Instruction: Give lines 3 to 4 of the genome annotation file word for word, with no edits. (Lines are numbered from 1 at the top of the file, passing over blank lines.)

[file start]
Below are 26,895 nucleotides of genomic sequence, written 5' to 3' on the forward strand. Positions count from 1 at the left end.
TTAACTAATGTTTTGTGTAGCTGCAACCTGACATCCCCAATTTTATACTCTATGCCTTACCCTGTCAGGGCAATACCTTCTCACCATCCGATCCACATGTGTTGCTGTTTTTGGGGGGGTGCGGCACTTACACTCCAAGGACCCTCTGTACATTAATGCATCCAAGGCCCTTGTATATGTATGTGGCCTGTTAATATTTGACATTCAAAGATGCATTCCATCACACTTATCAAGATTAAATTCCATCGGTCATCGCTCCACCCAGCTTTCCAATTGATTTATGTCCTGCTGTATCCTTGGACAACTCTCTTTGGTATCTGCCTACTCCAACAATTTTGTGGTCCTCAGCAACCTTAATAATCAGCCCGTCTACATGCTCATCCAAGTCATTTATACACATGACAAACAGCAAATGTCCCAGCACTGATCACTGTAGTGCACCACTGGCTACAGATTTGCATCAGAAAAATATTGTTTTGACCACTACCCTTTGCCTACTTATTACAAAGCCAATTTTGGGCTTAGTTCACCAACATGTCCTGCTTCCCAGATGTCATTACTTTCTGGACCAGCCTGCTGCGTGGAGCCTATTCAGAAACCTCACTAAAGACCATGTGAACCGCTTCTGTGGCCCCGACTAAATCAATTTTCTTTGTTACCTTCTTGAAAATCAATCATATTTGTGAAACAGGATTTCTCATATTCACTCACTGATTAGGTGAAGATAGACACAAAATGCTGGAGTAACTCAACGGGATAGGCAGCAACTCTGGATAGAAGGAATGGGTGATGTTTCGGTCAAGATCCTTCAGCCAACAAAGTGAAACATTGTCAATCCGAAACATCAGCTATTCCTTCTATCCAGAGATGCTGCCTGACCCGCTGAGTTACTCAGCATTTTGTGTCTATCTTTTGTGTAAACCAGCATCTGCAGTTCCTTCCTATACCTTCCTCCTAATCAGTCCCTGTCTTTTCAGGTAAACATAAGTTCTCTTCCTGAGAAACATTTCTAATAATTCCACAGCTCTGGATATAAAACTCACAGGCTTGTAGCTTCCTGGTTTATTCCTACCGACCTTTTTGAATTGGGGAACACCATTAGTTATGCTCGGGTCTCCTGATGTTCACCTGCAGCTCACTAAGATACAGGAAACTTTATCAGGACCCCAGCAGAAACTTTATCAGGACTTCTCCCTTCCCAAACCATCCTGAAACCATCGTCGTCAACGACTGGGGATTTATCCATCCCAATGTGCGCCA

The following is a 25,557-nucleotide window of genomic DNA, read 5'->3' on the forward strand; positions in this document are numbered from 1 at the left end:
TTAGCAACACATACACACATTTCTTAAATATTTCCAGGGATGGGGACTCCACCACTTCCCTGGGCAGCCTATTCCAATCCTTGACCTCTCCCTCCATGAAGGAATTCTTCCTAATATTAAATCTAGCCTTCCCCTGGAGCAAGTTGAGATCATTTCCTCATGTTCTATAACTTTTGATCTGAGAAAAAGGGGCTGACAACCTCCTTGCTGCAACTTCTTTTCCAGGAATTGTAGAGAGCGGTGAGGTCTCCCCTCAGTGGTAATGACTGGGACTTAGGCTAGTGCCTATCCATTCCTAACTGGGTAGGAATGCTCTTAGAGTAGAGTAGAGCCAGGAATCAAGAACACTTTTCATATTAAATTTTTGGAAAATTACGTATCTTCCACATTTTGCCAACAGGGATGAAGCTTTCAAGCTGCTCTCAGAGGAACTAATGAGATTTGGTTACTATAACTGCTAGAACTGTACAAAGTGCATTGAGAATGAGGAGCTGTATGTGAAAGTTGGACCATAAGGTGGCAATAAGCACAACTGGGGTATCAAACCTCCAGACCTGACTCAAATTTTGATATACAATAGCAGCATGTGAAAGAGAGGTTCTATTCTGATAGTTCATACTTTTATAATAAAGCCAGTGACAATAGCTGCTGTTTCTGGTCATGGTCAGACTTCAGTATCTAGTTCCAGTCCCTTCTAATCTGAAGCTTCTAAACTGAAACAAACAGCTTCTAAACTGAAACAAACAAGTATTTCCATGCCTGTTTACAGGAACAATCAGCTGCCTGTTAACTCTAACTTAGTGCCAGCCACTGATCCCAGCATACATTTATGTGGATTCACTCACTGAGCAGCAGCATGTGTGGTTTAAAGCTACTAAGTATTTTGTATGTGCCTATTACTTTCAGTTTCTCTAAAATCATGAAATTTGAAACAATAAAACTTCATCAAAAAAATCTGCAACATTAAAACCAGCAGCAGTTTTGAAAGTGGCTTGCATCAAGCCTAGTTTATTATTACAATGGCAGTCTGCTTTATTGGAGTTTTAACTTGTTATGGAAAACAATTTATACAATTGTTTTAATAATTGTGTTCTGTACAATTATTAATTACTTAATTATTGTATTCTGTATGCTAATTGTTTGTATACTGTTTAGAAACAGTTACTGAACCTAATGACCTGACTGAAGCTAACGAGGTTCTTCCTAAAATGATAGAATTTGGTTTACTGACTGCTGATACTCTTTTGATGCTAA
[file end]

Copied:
The following is a 25,557-nucleotide window of genomic DNA, read 5'->3' on the forward strand; positions in this document are numbered from 1 at the left end:
TTAGCAACACATACACACATTTCTTAAATATTTCCAGGGATGGGGACTCCACCACTTCCCTGGGCAGCCTATTCCAATCCTTGACCTCTCCCTCCATGAAGGAATTCTTCCTAATATTAAATCTAGCCTTCCCCTGGAGCAAGTTGAGATCATTTCCTCATGTTCTATAACTTTTGATCTGAGAAAAAGGGGCTGACAACCTCCTTGCTGCAACTTCTTTTCCAGGAATTGTAGAGAGCGGTGAGGTCTCCCCTCAGTGGTAATGACTGGGACTTAGGCTAGTGCCTATCCATTCCTAACTGGGTAGGAATGCTCTTAGAGTAGAGTAGAGCCAGGAATCAAGAACACTTTTCATATTAAATTTTTGGAAAATTACGTATCTTCCACATTTTGCCAACAGGGATGAAGCTTTCAAGCTGCTCTCAGAGGAACTAATGAGATTTGGTTACTATAACTGCTAGAACTGTACAAAGTGCATTGAGAATGAGGAGCTGTATGTGAAAGTTGGACCATAAGGTGGCAATAAGCACAACTGGGGTATCAAACCTCCAGACCTGACTCAAATTTTGATATACAATAGCAGCATGTGAAAGAGAGGTTCTATTCTGATAGTTCATACTTTTATAATAAAGCCAGTGACAATAGCTGCTGTTTCTGGTCATGGTCAGACTTCAGTATCTAGTTCCAGTCCCTTCTAATCTGAAGCTTCTAAACTGAAACAAACAGCTTCTAAACTGAAACAAACAAGTATTTCCATGCCTGTTTACAGGAACAATCAGCTGCCTGTTAACTCTAACTTAGTGCCAGCCACTGATCCCAGCATACATTTATGTGGATTCACTCACTGAGCAGCAGCATGTGTGGTTTAAAGCTACTAAGTATTTTGTATGTGCCTATTACTTTCAGTTTCTCTAAAATCATGAAATTTGAAACAATAAAACTTCATCAAAAAAATCTGCAACATTAAAACCAGCAGCAGTTTTGAAAGTGGCTTGCATCAAGCCTAGTTTATTATTACAATGGCAGTCTGCTTTATTGGAGTTTTAACTTGTTATGGAAAACAATTTATACAATTGTTTTAATAATTGTGTTCTGTACAATTATTAATTACTTAATTATTGTATTCTGTATGCTAATTGTTTGTATACTGTTTAGAAACAGTTACTGAACCTAATGACCTGACTGAAGCTAACGAGGTTCTTCCTAAAATGATAGAATTTGGTTTACTGACTGCTGATACTCTTTTGATGCTAA